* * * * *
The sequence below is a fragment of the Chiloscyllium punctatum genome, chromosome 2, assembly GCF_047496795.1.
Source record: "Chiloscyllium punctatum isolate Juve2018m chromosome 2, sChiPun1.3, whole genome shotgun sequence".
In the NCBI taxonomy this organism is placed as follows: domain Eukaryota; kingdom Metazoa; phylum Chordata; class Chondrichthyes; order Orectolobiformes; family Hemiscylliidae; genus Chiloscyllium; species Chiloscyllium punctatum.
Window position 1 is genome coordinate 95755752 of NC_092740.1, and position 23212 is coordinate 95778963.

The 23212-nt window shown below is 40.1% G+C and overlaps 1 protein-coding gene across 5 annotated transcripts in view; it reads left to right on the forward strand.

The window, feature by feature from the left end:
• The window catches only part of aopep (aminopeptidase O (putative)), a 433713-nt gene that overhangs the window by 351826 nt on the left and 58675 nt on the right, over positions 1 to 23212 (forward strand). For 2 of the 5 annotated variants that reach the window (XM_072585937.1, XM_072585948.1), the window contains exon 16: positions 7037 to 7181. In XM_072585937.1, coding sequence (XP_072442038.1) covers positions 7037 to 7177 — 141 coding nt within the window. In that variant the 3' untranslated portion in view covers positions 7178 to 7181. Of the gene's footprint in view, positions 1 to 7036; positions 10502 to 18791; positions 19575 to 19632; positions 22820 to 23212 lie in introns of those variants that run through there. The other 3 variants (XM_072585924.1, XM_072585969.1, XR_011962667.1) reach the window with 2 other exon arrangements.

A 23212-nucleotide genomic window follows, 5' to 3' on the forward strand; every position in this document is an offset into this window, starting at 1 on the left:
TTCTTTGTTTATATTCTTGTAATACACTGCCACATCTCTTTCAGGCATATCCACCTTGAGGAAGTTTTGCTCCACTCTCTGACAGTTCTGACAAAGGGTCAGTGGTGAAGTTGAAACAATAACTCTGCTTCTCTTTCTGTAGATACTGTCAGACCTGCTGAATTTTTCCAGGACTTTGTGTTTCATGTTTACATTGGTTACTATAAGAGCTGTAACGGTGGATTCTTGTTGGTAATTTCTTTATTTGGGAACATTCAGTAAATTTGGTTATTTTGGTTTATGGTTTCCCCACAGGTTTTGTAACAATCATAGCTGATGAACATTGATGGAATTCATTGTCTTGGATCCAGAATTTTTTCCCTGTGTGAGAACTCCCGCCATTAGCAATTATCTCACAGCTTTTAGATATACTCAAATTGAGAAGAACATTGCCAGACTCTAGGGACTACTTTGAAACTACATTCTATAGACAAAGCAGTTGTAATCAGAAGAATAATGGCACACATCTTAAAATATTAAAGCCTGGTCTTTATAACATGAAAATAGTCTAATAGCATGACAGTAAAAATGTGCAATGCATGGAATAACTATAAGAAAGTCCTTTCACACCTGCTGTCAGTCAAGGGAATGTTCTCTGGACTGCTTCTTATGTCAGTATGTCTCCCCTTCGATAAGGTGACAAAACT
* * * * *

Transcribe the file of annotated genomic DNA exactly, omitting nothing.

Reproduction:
The sequence below is a fragment of the Chiloscyllium punctatum genome, chromosome 2, assembly GCF_047496795.1.
Source record: "Chiloscyllium punctatum isolate Juve2018m chromosome 2, sChiPun1.3, whole genome shotgun sequence".
In the NCBI taxonomy this organism is placed as follows: domain Eukaryota; kingdom Metazoa; phylum Chordata; class Chondrichthyes; order Orectolobiformes; family Hemiscylliidae; genus Chiloscyllium; species Chiloscyllium punctatum.
Window position 1 is genome coordinate 95755752 of NC_092740.1, and position 23212 is coordinate 95778963.

The 23212-nt window shown below is 40.1% G+C and overlaps 1 protein-coding gene across 5 annotated transcripts in view; it reads left to right on the forward strand.

The window, feature by feature from the left end:
• The window catches only part of aopep (aminopeptidase O (putative)), a 433713-nt gene that overhangs the window by 351826 nt on the left and 58675 nt on the right, over positions 1 to 23212 (forward strand). For 2 of the 5 annotated variants that reach the window (XM_072585937.1, XM_072585948.1), the window contains exon 16: positions 7037 to 7181. In XM_072585937.1, coding sequence (XP_072442038.1) covers positions 7037 to 7177 — 141 coding nt within the window. In that variant the 3' untranslated portion in view covers positions 7178 to 7181. Of the gene's footprint in view, positions 1 to 7036; positions 10502 to 18791; positions 19575 to 19632; positions 22820 to 23212 lie in introns of those variants that run through there. The other 3 variants (XM_072585924.1, XM_072585969.1, XR_011962667.1) reach the window with 2 other exon arrangements.

A 23212-nucleotide genomic window follows, 5' to 3' on the forward strand; every position in this document is an offset into this window, starting at 1 on the left:
TTCTTTGTTTATATTCTTGTAATACACTGCCACATCTCTTTCAGGCATATCCACCTTGAGGAAGTTTTGCTCCACTCTCTGACAGTTCTGACAAAGGGTCAGTGGTGAAGTTGAAACAATAACTCTGCTTCTCTTTCTGTAGATACTGTCAGACCTGCTGAATTTTTCCAGGACTTTGTGTTTCATGTTTACATTGGTTACTATAAGAGCTGTAACGGTGGATTCTTGTTGGTAATTTCTTTATTTGGGAACATTCAGTAAATTTGGTTATTTTGGTTTATGGTTTCCCCACAGGTTTTGTAACAATCATAGCTGATGAACATTGATGGAATTCATTGTCTTGGATCCAGAATTTTTTCCCTGTGTGAGAACTCCCGCCATTAGCAATTATCTCACAGCTTTTAGATATACTCAAATTGAGAAGAACATTGCCAGACTCTAGGGACTACTTTGAAACTACATTCTATAGACAAAGCAGTTGTAATCAGAAGAATAATGGCACACATCTTAAAATATTAAAGCCTGGTCTTTATAACATGAAAATAGTCTAATAGCATGACAGTAAAAATGTGCAATGCATGGAATAACTATAAGAAAGTCCTTTCACACCTGCTGTCAGTCAAGGGAATGTTCTCTGGACTGCTTCTTATGTCAGTATGTCTCCCCTTCGATAAGGTGACAAAACT